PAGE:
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1

two types of neuroimaging techniques

  • 1) Structural Neuroimaging:
  • 2) Functional Neuroimaging: 

2

Structural Neuroimaging

  • highly detailed images of anatomical features in the brain
  • Like  a photo at a given time
  • Good for fractures, tumors, and other structural damage
  • X-Ray
  • Computerized tomography (CT scan)
  • Magnetic resonance imagine (MRI)

3

Functional Neuroimaging

  • indication of brain activity but not anatomical detail
  • Single photon emission CT (SPECT)
  • Positron emission tomography (PET)
  • Functional magnetic resonance imagine (fMRI)
  • Magnetoencephalography
  • Near infrared spectroscopic imaging (NIRSI)
  • fMRI is the most common
  • Shows brain activity in color coded example red is more active and blu is less

4

three neuroscience perspectives

  • 1) Neuropsychological
  • 2) Neurocorrelational
  • 3) activation imaging approach

5

1) Neuropsychological

  • compares brain functioning of healthy older adults with adults displaying various pathological disorders in the brain
  • Comparing people at any age with brain damage to healthy older adults
  • Example: a younger person with frontal lobe damage = lower dopamine = decrease in mental processing
  • That symptom can also be seen in healthy older people

6

2) Neurocorrelational 

  • relates measures of cognitive performance to measures of brain structure or functioning
  • As in size of brain parts or mapping which parts are active in relation to the cognitive task
  • Approach is speculative and not certain

7

3) activation imaging approach

  • attempts to link functional brain activity with cognitive behavior data
  • Similar to the last one but with a focus on watching brain activity during cognitive tasks
  • Younger brains tend to show activity in one hemisphere versus older brains tend to show activity in both for the same task (maybe related to compensatory age related changes

8

Compensatory Changes

  • are changes that allow older adults to adapt to the inevitable behavior decline resulting from changes in specific areas of the brain
  • how they promote theoretical development in the field of aging:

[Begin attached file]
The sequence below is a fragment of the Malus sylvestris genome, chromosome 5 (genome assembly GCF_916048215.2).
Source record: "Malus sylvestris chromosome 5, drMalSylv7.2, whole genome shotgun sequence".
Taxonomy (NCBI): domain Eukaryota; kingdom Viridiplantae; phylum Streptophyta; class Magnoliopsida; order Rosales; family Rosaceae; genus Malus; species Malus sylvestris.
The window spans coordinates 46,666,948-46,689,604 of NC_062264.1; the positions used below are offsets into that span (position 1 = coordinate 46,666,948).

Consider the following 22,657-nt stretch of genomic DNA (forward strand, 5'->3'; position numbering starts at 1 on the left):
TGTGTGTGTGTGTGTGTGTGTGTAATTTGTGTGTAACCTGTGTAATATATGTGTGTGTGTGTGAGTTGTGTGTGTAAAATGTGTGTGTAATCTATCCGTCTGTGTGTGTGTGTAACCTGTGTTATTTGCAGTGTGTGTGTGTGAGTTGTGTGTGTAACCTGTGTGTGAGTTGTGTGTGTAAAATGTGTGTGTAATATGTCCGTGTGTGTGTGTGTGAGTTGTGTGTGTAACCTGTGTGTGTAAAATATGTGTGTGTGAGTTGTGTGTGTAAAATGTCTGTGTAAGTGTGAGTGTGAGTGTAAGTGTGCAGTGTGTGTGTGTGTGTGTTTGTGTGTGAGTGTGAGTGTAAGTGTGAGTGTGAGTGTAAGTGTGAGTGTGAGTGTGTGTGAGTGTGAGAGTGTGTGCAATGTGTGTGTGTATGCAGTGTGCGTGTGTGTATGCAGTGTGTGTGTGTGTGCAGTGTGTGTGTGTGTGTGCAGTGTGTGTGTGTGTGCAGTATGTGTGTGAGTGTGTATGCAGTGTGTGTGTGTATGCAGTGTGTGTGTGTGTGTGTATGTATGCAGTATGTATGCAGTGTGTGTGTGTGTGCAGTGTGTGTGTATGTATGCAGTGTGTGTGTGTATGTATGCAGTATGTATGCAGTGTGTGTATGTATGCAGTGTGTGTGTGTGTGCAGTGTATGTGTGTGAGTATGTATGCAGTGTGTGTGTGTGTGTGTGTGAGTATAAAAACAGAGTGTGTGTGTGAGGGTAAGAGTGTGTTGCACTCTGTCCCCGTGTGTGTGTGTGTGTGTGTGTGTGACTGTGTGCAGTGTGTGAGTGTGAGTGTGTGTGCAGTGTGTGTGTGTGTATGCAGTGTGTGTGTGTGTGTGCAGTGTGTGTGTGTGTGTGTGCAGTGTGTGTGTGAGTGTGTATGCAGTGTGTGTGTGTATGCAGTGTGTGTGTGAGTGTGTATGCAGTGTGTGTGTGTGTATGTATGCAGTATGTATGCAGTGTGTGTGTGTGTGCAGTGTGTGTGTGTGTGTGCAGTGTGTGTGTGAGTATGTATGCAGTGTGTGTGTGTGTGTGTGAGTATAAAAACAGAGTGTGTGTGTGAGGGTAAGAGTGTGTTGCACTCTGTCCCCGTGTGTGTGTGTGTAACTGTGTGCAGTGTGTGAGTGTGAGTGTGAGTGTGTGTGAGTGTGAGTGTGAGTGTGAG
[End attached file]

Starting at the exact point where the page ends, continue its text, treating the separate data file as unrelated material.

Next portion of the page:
• 1) Explain how change in performance map to changes in the brain
  • 2) Help to explain how you can remember certain cognitive functions but how processing speed declines

9

Neurons = 

  • dendrites -> axon (containing neurofibres)-> terminal branches -> neurotransmitters get passed through synapses
  • Neurons (also called neurones or nerve cells) are the fundamental units of the brain and nervous system, the cells responsible for receiving sensory input from the external world, for sending motor commands to our muscles, and for transforming and relaying the electrical signals at every step in between

10

Cerebral cortex is

  • the outermost part of the brain
  • divided in 2 by the corpus callosum

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Pre-frontal and frontal cortex involves

executive functions (plans, focus, connects key parts of the brain) 

Correlation between poor performance in executive functioning with decreased volume in pre-frontal cortex 

12

Cerebellum 

at back = equilibrium, coordination, fine motor and some cognitive

13

Hippocampus

= memory 

14

Limbic system 

  •  a set of structures involved in emotion, motivation, long terms memory
  • includes amygdala and hippocampus

15

White Matter =

  • neurons that are covered in myelin that serve to transmit information from one part of the cerebral cortex to another or from the cerebral cortex to other parts of the brain

16

WM hyperintensities

  • = high signal intensity or a bright spotty appearance on images indicating brain pathology such as neural atrophy, cognitive decline
  • Some areas shrink while others associated with sensory perception stay the same size

17